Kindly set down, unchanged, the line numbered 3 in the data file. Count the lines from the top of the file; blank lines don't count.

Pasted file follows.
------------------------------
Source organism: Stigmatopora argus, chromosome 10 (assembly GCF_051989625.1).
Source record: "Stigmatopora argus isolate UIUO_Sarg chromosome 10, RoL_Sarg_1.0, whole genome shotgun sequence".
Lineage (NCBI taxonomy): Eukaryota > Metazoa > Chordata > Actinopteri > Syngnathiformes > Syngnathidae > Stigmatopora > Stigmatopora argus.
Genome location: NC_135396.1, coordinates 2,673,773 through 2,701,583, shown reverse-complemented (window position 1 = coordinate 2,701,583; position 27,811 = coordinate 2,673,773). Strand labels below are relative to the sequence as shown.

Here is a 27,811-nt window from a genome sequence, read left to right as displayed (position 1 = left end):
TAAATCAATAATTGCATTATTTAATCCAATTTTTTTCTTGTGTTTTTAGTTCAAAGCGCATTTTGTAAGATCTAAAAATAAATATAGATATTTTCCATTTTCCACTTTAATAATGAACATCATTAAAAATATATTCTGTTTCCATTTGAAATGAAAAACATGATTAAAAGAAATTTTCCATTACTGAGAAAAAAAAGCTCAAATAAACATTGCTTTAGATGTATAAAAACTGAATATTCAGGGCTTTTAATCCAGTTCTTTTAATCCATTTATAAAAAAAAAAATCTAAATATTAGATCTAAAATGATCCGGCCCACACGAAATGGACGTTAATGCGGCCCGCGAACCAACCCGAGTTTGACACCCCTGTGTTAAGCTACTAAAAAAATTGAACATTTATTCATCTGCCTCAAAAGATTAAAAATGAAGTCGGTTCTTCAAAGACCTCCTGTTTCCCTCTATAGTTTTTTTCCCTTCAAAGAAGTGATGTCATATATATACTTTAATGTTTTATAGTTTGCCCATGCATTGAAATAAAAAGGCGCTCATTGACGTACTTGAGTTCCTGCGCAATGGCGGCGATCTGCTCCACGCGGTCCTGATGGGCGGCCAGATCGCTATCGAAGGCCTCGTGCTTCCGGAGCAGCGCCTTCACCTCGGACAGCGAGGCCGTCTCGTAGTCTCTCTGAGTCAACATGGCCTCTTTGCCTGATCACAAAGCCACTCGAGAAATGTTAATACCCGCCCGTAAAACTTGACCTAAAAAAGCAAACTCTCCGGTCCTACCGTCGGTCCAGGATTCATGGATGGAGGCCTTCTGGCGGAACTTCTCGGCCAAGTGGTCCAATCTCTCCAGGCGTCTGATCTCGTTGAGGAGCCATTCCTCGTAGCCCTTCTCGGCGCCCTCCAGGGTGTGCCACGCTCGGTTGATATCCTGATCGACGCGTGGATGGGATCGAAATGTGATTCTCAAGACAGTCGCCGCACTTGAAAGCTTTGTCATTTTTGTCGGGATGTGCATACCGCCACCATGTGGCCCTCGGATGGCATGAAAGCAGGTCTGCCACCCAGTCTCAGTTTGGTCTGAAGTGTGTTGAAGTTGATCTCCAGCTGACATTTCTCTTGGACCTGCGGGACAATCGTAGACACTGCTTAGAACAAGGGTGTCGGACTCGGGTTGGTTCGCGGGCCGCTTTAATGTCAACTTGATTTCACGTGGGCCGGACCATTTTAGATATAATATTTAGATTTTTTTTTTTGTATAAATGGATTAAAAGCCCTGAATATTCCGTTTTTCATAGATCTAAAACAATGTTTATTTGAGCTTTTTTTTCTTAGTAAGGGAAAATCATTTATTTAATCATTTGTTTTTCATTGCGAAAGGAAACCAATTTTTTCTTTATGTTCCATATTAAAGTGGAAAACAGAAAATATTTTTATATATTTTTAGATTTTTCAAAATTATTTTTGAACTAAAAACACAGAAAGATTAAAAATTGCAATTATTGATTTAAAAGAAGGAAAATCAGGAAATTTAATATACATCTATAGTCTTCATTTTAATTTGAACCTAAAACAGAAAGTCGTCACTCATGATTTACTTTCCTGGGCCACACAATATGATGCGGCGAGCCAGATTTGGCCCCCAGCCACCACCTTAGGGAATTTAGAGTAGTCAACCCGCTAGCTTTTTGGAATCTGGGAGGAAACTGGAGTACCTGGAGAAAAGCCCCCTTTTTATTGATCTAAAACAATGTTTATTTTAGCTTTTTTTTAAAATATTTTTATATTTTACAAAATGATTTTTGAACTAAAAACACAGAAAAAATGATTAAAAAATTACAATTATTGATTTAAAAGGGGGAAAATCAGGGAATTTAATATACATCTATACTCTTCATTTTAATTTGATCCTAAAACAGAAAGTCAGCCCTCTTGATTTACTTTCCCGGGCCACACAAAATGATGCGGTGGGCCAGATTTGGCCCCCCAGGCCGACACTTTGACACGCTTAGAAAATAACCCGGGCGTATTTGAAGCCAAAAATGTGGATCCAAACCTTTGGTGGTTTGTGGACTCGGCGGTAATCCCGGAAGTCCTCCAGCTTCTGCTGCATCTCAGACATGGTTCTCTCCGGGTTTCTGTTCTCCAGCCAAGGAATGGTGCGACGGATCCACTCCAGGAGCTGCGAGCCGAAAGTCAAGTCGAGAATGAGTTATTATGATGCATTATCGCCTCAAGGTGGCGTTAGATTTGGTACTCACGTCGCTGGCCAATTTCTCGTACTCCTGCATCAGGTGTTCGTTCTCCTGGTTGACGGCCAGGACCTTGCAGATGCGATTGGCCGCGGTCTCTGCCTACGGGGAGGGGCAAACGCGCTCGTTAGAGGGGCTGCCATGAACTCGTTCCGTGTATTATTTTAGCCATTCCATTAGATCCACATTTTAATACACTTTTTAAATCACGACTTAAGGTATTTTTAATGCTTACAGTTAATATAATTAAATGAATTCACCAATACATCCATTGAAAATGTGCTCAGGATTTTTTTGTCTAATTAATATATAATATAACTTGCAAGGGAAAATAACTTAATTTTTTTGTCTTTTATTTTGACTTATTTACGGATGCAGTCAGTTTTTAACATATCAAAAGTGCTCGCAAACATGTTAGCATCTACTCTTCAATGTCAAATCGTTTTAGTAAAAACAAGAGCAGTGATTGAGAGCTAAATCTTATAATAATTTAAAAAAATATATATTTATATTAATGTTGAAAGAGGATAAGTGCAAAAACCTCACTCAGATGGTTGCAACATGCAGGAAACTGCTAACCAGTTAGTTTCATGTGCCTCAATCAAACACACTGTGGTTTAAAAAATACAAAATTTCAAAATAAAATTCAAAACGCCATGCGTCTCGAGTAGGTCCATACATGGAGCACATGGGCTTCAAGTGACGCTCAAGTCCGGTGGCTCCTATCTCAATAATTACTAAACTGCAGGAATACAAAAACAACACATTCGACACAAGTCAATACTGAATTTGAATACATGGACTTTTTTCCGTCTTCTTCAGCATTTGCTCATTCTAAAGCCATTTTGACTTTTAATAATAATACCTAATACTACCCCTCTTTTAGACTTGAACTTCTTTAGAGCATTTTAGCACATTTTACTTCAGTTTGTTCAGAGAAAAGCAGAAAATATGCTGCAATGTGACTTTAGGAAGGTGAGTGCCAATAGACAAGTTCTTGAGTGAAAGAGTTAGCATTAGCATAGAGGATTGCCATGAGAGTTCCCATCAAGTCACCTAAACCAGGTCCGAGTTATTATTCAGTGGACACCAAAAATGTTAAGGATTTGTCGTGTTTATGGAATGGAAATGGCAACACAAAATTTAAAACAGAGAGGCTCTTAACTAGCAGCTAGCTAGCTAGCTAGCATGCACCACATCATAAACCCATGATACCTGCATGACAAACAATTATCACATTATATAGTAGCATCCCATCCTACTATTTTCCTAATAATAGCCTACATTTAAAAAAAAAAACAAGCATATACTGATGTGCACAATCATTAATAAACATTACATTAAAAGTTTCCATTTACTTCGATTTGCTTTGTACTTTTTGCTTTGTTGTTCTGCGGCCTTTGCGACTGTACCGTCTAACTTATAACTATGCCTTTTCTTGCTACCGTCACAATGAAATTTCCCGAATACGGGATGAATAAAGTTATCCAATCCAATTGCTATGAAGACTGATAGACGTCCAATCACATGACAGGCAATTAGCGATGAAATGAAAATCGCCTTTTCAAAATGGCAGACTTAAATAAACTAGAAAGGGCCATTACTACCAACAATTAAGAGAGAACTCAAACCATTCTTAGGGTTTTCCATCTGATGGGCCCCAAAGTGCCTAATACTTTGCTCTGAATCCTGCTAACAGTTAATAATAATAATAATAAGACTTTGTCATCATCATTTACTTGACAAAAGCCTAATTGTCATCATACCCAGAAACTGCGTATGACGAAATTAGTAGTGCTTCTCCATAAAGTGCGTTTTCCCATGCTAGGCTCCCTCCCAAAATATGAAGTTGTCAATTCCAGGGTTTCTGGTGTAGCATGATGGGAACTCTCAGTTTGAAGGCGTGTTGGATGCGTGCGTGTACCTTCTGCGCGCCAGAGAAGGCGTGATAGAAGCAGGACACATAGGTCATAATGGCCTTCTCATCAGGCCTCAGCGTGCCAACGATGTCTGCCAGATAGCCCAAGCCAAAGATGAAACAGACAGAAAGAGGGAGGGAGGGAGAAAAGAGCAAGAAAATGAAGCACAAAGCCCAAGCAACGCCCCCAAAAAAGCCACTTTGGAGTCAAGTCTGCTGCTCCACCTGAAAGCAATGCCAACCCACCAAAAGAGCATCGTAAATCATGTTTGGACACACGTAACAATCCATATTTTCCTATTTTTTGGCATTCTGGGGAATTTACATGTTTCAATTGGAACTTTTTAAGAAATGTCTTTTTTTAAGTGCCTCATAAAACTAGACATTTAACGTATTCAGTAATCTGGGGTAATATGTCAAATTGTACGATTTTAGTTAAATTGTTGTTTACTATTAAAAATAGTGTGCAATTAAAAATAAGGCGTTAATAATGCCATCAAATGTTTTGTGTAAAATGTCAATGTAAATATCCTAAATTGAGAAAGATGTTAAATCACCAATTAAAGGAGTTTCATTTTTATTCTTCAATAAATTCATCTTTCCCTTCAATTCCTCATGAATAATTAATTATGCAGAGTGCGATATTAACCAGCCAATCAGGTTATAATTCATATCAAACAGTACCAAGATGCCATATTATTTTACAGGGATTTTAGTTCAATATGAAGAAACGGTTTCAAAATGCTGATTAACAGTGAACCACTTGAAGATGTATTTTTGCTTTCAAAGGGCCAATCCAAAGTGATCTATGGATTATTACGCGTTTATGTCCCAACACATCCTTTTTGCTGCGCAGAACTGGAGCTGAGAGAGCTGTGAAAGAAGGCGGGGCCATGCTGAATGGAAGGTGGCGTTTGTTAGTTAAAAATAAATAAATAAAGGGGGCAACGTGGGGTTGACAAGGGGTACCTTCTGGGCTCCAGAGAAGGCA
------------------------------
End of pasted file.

Lineage (NCBI taxonomy): Eukaryota > Metazoa > Chordata > Actinopteri > Syngnathiformes > Syngnathidae > Stigmatopora > Stigmatopora argus.